Can you remember having to find the best reception (assuming of course you could find any reception at all) and stand in that one spot to talk? Compare Gekko’s phone to the current iPhone (about the size of a credit card) which can do literally hundreds of tasks- such as take pictures/video- play music- show TV- store nearly 14-000 songs- or house the equivalent text of one quarter of the Library of Congress.

All of this provides a good analogy to the radar-based ATC system we are now using- compared to what we require. Another good example of both the pace of technology and how the private sector can improve upon Government technology is the Internet. The origins of the Internet date back to 1960 when the United States military created distributed computer networks that formed the basis for the backbone that would become the Internet in conjunction with several research universities.

Known as DARPA (Defense Advanced Research Projects Agency) it would become the Internet as we know it today. Yet it was private industry- unencumbered by government regulation that created the Internet boom which today is still largely unregulated- and has no centralized governing authority.

Could such an approach work towards transforming our antiquated government-run ATC system? Unless you believe Al Gore invented the Internet- the probability that the FAA and other governmental organizations could do so cheaper- faster and more efficiently than private industry is out of touch with the past 50 years of history.

My hope is that we do not wait for a US aviation disaster to occur before giving serious thought to how to best handle this process- be it through the FAA or private industry. Much as 9/11 occurred needlessly due to lack of safety precautions already in use around the rest of the aviation world (for example Israel) but largely ignored here in the US- our antiquated radar based air traffic management system is a disaster waiting to occur.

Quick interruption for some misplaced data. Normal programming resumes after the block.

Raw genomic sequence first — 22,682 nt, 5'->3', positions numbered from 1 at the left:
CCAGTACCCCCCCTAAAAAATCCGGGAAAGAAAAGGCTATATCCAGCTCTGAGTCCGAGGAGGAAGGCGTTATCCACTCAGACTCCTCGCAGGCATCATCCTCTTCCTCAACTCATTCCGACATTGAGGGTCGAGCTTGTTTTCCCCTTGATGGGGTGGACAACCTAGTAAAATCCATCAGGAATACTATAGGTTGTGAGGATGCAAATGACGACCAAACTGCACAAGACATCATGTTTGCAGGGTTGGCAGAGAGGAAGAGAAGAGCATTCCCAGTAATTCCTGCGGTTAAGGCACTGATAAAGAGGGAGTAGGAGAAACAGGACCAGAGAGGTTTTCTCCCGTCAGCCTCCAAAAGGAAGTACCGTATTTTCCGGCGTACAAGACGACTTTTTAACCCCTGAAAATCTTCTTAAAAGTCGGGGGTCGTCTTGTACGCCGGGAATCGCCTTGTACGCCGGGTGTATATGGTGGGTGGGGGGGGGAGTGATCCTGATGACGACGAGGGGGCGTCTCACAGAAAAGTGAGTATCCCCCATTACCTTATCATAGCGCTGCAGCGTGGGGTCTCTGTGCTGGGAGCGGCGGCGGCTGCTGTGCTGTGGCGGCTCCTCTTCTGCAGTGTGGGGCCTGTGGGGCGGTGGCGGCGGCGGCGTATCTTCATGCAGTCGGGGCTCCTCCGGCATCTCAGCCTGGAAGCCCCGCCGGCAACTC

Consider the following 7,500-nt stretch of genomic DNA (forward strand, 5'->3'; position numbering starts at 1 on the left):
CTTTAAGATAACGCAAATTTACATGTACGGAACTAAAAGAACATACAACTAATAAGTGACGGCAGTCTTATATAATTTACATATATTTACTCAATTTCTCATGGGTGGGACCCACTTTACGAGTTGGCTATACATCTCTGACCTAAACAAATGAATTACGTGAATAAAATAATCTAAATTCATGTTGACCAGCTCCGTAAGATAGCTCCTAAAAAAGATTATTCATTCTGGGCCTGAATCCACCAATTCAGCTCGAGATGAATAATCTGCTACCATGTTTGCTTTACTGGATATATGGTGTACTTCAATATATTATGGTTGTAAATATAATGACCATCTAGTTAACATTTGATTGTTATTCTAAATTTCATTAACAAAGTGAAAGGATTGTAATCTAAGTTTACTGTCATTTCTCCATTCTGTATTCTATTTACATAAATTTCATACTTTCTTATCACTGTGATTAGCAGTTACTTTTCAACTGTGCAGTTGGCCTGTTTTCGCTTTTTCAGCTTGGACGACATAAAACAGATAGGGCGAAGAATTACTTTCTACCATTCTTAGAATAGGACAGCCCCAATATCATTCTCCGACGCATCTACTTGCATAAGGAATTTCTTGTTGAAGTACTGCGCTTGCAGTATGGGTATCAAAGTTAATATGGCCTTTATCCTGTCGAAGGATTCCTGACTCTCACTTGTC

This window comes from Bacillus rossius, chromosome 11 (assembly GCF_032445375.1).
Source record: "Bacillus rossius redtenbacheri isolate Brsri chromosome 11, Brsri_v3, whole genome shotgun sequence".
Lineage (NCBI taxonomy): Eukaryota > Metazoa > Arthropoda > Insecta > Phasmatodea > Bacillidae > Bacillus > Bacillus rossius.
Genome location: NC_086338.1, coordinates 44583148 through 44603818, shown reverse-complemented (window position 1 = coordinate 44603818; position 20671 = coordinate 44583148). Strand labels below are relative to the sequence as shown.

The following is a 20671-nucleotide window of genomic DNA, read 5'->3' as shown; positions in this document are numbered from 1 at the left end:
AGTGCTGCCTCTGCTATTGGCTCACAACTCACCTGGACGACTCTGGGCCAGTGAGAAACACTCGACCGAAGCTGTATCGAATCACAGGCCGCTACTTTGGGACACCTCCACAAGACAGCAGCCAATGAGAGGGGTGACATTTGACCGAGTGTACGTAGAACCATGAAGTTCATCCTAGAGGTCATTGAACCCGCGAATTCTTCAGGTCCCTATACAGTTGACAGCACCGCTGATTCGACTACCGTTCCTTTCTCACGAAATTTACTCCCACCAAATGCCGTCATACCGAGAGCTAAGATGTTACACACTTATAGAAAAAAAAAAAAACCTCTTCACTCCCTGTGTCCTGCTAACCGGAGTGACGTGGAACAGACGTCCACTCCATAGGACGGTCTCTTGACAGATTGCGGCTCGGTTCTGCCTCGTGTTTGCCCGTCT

The myth that private industry (mainly commercial airlines) will not advance the cause because of cost is short-sighted in the face of safety issues- delayed and missed flights- wasted fuel- and other economic costs incurred that total billions of dollars in lost revenue to our economy.

This article is too short to highlight many of the valid issues that exist between all the parties involved- but unless we act now and allow private industry to take the lead with a concise- coherent- and expeditious strategy we risk another air disaster of epic proportions.

Andrew Bradley is senior vice president- Global Sales & Acquisitions at Avjet Corporation- an international provider of aircraft charter and management solutions. The company is headquartered in Burbank- California- and maintains a global presence in Washington D.C.- Seoul- Dubai- Abu Dhabi- Moscow and other locations around the globe. To learn more about the company- visit